WPA is tricky because there’s an innate desire to use it as a measure of “which player has delivered when it matters most!” In reality, it’s far more complicated than that because it’s an additive measure. To accrue big WPA totals, you need to be presented with many opportunities to come through with the game on the line. A player with a 5.0 WPA for the year hasn’t necessarily been more “clutch” than one with a 2.0 WPA, they may simply have had many chances with the bases loaded late in close games.

Also, WPA is not a predictive statistic and there is little evidence that there is anything like a WPA-skill. Players who have higher WPAs in one year don’t necessarily repeat that performance in the following year, other than to say good players typically have higher WPAs than worse players.

You can view WPA for hitters and pitchers. You’ll notice three columns on the site — WPA, -WPA, and +WPA. The first is the total WPA for the year (or time period), “-WPA” is the sum of all of the negative events, and “+WPA” is the sum of all of the positive events. There’s also single game WPA numbers and play-by-play WPA numbers in the box scores, game logs, and play logs throughout the site.


Technically, WPA values for events that contribute positively to a win can range from about 1% (.01 WPA) to 95% (.95 WPA). The extreme swings in WPA are not terribly common, just as walk-off home runs are exciting events we don’t see every day.

Cumulatively, season-long WPA is not predictive, making it an ineffective number for projections of a player’s talent. However, it is a good describer of what happened in the game and how a win was achieved. And since +1 WPA equals 100% in win expectancy, +1 WPA is the equivalent of one win above average.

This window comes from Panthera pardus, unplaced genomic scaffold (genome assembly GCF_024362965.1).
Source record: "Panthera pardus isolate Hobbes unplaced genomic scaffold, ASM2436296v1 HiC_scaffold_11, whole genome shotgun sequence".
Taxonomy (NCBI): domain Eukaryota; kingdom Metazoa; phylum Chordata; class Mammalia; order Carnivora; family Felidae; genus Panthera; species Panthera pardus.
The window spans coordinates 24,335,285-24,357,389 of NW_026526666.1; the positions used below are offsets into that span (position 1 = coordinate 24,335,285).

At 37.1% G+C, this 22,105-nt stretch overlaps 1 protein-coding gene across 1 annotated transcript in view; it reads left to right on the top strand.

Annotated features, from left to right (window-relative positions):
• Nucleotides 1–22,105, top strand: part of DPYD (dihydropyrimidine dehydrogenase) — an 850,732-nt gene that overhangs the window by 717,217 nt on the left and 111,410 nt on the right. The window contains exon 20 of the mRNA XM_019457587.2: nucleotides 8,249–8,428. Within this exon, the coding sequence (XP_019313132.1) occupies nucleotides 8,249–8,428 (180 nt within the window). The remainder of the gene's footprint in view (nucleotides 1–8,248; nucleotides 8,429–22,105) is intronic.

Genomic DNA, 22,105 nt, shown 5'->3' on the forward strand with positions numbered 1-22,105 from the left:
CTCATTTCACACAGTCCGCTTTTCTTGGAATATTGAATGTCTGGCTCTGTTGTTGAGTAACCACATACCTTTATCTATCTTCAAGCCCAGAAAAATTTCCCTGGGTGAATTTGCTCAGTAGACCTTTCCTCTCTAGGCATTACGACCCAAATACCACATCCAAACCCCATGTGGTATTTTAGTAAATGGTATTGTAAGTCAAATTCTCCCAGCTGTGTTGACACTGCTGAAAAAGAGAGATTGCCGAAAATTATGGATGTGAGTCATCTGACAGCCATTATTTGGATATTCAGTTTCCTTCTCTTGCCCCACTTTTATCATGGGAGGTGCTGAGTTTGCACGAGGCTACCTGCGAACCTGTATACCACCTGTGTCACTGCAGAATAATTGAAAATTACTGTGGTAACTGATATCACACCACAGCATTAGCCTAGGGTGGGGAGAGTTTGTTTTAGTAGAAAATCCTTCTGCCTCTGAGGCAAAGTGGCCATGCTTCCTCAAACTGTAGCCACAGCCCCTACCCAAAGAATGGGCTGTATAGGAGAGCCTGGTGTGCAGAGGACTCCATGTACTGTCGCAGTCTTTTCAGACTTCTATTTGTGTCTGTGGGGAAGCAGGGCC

For MLB regulars, here’s a quick breakdown on season-long WPA scores:

Rating WPA
Excellent +6.0
Great +3.0
Above Average +2.0
Average +1.0
Below Average 0.0
Poor -1.0
Awful -3.0

Things to Remember:

● WPA is not highly predictive. Generally, it is not used for player analysis and projecting the future. But it does give us a picture of which players helped their team the most during the course of a game. A fun way to think of WPA is as a storytelling statistic. It highlights the big (and most exciting) moments of a game as well as the players who contributed most to a win (or loss).

● WPA is a cumulative statistic, meaning that players with more playing time will have more opportunities to accrue a higher WPA, but they can also lose WPA if they perform poorly.

● Pitchers receive all of the positive or negative credit on a defensive play. Position players only gain or lose WPA on offense.

● Zero is average, not replacement level.

Links for Further Reading:

Intro to WPA – Big League Stew

Get to Know: WPA – FanGraphs

The One About Win Probability – Hardball Times

WPA is… WPA is not… – The Book Blog

Is WPA Predictive for Batters? – FanGraphs

Calculate Your Own WPAs

10 Lessons I Have Learned About WPA – Hardball Times

Steve is the editor-in-chief of DRaysBay and the keeper of the FanGraphs Library. You can follow him on Twitter at @steveslow.